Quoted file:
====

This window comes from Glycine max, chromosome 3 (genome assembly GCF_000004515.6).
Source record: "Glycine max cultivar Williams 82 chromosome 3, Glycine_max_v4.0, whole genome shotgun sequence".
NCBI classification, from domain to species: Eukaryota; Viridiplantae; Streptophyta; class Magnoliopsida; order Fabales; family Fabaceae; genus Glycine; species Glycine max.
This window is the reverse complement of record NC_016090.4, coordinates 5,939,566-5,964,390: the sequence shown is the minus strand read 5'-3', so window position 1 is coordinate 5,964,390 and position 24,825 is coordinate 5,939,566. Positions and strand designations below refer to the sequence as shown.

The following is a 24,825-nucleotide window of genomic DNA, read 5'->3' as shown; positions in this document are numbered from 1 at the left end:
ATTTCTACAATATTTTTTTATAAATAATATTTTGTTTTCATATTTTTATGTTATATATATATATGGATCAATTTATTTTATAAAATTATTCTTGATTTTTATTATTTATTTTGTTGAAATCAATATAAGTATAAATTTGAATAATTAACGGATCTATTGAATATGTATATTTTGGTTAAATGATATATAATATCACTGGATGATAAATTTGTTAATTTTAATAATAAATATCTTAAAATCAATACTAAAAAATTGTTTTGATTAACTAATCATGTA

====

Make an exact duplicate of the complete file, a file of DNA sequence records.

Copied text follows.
This window comes from Glycine max, chromosome 3 (genome assembly GCF_000004515.6).
Source record: "Glycine max cultivar Williams 82 chromosome 3, Glycine_max_v4.0, whole genome shotgun sequence".
NCBI classification, from domain to species: Eukaryota; Viridiplantae; Streptophyta; class Magnoliopsida; order Fabales; family Fabaceae; genus Glycine; species Glycine max.
This window is the reverse complement of record NC_016090.4, coordinates 5,939,566-5,964,390: the sequence shown is the minus strand read 5'-3', so window position 1 is coordinate 5,964,390 and position 24,825 is coordinate 5,939,566. Positions and strand designations below refer to the sequence as shown.

The following is a 24,825-nucleotide window of genomic DNA, read 5'->3' as shown; positions in this document are numbered from 1 at the left end:
ATTTCTACAATATTTTTTTATAAATAATATTTTGTTTTCATATTTTTATGTTATATATATATATGGATCAATTTATTTTATAAAATTATTCTTGATTTTTATTATTTATTTTGTTGAAATCAATATAAGTATAAATTTGAATAATTAACGGATCTATTGAATATGTATATTTTGGTTAAATGATATATAATATCACTGGATGATAAATTTGTTAATTTTAATAATAAATATCTTAAAATCAATACTAAAAAATTGTTTTGATTAACTAATCATGTA